A Morning Jaunt - Carn na Drochaide GM/ES-025

Guru made me do it!

The weather has been shocking (literally) in Eastern Scotland for a couple of weeks now but it looked like there would be a window between a period of heavy showers and strong winds. That window was this morning, Thursday 12th August, between dawn and 12 noon BST. Of course, today being “The Glorious 12th”, we were slightly limited in our choice of short hikes, with many local ones situated on shooting estates. Carn na Drochaide is entirely situated on National Trust for Scotland land, where no shooting takes place.

Mo and I were up at 0440z and away from the QTH an hour later, arriving at Linn of Quoich car park an hour after that.

We set off along the 2km stroll east along a basically level vehicle track by first crossing the brand new bridge over the Quoich Water. The old bridge was swept away in 2015 thanks to Storm Frank.

Crossing the Quoich

We were following the route according to the walkhighlands website, which told us to look for a faint path heading up diagonally from the main track. This switches back fairly quickly, slightly ascending before a row of pines, before turning sharply up hill and ascending towards the west side of Creag a’ Chleirich, but not ascending it.

Beginning the ascent

Views opening up

It’s a straightforward ascent from there. Even though the path peters out on occassion, the main hill is always in sight.

We soon gained the foot of the final slopes to the summit ridge. There’s a nasty gully here that could present a problem during a descent in bad weather! It’s is named on the 1:25,000 maps but not 1:50,000.

Clais nan Cat gully

The summit ridge, with the summit around 500m behind

The promised sunny spells didn’t really appear and the wind seemed to be picking up earlier than planned. We plodded along and up the broad stony summit ridge, strewn with various cairns and eventually found the one that marked the summit. Ascent time 2 hours, 10 minutes.

Looking east from the stony summit ridge

North to Ben a’ Bhuird and Ben Avon GM/ES-004 & GM/ES-006

Thankfully the summit cairn was large enough for us to shelter in lee of the now stiffening and surprisingly chilly southerly wind. Mo helped me get the mast up and I was able to get a 4G spot away easily using sotl.as. I was using my Elecraft KX2, running 10 watts into my inverted V.


Band conditions were forecast to be mediocre but I hoped that our 0900z on-air time would be early enough in the day to activate the summit on 40m SSB. Things did get off to a good start, with 5/7 reports from PA5KM, F4WBN & MW0GWG/p.

I then worked a series of English stations, with 2E0AGB, M6BLV and G0RQL all giving me reports between 5/7 and 5/9.

Enter EA2DT and EA2CKX with 5/5 and 5/2 respectively, followed by another flush of English lads - G4WSB, G4IAR, 2E0FEH and G4IVV. By now QSB was an issue and the signal reports subsequently dropped.

There was a lull and no answer to my CQ calls. Then to my surprise and delight - EA2IF appeared, a decent signal to me. We exchanged callsigns and reports but by now the fading was an issue, so further conversation was problematic… I did hear Guru say, “looking forward to the report and video.”

With fourteen stations in the log, conditions worsening both on the bands and with the weather, I called it a day. Operating time was around 13 minutes. Time on the summit was around 40 minutes.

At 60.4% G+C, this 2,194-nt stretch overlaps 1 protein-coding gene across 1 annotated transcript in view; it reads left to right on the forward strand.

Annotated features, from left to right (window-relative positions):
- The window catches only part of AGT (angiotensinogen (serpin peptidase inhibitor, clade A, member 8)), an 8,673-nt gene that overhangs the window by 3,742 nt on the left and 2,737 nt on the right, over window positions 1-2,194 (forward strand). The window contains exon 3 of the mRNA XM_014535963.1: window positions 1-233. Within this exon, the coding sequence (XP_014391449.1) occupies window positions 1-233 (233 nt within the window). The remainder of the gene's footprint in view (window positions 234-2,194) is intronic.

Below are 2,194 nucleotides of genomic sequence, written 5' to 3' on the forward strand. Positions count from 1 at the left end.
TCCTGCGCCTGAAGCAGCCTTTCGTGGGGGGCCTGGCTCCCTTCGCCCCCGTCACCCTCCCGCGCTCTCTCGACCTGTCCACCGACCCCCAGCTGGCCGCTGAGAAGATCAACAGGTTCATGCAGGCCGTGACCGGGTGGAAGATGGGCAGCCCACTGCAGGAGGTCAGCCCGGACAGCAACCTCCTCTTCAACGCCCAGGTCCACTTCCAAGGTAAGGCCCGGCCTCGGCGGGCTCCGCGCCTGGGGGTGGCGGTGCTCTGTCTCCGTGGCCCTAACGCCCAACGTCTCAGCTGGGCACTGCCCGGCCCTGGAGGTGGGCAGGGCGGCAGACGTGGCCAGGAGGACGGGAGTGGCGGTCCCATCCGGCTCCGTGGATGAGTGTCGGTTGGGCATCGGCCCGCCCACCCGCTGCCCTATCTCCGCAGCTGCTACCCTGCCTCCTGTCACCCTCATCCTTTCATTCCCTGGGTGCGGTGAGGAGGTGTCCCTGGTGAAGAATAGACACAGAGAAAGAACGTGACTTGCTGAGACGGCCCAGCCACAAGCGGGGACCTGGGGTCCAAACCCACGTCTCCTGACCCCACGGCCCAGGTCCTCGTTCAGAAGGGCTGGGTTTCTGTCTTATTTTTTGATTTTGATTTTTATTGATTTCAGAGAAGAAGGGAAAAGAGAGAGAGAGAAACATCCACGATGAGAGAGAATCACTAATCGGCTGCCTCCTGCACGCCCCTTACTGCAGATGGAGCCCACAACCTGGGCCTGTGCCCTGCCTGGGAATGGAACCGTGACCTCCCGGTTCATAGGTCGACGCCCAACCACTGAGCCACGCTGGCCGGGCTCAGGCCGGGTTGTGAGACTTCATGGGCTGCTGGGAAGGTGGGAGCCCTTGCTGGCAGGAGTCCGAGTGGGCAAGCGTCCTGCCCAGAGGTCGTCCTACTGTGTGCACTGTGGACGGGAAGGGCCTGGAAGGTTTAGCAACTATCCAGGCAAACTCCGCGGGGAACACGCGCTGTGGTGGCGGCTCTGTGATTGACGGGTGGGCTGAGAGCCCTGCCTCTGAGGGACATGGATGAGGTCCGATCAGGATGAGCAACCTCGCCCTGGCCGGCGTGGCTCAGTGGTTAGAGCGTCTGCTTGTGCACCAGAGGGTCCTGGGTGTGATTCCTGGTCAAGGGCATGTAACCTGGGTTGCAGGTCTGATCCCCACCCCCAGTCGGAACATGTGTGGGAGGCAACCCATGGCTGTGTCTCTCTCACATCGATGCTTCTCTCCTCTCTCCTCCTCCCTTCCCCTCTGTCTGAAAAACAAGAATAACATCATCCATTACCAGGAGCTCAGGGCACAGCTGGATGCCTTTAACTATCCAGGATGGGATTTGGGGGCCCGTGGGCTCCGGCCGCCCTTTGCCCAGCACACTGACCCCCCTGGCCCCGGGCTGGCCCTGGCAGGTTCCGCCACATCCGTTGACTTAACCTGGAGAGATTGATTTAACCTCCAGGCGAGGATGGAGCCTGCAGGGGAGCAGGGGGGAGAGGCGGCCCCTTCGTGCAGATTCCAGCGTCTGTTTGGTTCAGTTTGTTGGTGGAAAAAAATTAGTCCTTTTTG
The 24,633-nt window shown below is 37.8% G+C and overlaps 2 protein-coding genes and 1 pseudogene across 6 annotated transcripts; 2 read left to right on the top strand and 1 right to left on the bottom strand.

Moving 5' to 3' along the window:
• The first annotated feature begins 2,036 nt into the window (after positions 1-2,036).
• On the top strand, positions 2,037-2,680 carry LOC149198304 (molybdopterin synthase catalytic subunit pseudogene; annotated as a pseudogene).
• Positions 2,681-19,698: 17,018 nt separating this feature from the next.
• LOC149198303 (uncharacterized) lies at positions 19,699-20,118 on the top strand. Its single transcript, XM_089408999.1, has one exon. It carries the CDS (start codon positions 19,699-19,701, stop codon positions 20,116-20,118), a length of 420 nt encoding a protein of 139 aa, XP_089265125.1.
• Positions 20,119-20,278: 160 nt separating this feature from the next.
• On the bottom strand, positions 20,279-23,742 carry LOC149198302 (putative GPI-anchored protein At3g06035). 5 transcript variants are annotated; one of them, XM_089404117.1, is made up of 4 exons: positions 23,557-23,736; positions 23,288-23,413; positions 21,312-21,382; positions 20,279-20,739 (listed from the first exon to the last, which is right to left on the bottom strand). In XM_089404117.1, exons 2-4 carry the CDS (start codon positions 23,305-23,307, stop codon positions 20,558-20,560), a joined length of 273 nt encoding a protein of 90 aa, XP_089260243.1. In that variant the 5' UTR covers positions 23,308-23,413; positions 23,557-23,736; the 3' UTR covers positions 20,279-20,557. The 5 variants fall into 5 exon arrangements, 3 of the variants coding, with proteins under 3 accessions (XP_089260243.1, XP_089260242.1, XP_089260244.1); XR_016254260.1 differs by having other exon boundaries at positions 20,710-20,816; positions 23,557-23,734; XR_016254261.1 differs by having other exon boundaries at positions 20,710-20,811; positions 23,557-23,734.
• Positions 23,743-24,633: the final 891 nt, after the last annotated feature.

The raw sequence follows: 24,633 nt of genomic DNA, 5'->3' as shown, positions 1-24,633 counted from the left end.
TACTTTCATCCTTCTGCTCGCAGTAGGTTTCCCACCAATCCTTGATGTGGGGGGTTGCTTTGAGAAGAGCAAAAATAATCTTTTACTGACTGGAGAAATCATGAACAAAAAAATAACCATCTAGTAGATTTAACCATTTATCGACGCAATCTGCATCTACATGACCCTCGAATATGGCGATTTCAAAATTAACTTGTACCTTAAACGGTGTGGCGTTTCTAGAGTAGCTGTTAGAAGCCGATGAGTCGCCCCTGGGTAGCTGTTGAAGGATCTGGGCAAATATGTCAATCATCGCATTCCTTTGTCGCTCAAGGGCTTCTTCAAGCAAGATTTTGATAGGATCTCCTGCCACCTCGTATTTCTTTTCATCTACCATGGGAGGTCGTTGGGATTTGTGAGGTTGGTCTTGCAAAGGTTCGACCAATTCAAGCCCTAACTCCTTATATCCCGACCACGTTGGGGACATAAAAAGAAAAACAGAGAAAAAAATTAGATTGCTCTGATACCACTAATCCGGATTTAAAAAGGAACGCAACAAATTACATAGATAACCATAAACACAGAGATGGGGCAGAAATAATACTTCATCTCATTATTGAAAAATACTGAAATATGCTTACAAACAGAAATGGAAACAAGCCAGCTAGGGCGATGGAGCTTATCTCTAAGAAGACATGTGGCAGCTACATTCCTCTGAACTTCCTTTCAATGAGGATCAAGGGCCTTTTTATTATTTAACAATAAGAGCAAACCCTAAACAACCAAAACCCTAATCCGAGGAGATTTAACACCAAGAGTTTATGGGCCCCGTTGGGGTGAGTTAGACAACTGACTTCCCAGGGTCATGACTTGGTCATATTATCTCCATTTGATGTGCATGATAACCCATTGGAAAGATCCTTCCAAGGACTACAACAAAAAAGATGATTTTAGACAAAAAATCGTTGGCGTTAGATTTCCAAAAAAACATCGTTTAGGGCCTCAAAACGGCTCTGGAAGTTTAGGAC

Cairngorm lumps

We retraced our ascent route until a strand of pines at NO13650 92106. Here we were expected to turn 90 degrees left, the way we had come up, but it looked more sensible to head straight down to the main track over about 200m of trackless heathery slopes. We actually picked up a narrow track and it deposited us beside the waterfall of the East Allt Coultain, giving us the bonus of seeing the small falls, as well as saving around 1km of walking. I would recommend ascending this way, saving 2km over all. Leave the main track at NO13505 91897 and gain the ridge to the right of the falls.

The Cairngorms are associated with granite, but limestone abounds lower down

Beehives with Carn na Drochaide behind

Descent time was around 1 hour 40 minutes and we were soon heading back home. I can recommend “The Bakehouse” at Crathie for a stop off. The “1 foot long” hot dog was amazing and their freshly baked artisan breads are wonderfully yummy!

A pretty straightforward hike and also an interesting one, with plenty to see on the way. We managed the whole trip in around 4.5 hours, so great for a half-day, or allowing plenty of operating time on the summit.

I’ve never failed to activate a summit since getting the KX2 and am always delighted to bring in Spanish stations on 40m despite the 10-12w SSB output.

So there’s the report Guru, thanks for making me do it. Sorry, there’s no video!

73, Fraser


Thank you so much, Fraser, for the activation, the QSO and the great report. As I said in a previous thread of yours, I enjoy better a written report with beautiful pictures (like this one you’ve just published) than a video.
The QSB made your signals vanish and I completely lost the comment you made me after the callsigns and signal reports exchange. It’s usually a big struggle to hear activators from North and Central Europe on 40m. The skip is short and only the EA, CT and South of France put a decent signal to me on 40m. The rest of Europe, are usually not copied or copied with marginal signals. I’m often giving very poor signal reports like 22, 32, 33 and 42, 43 (these two are actually quite a good copy) and stuff like that. It’s not that I’m mean, it’s that I’m giving a real report to let the activator know how difficult is for me to copy him/her.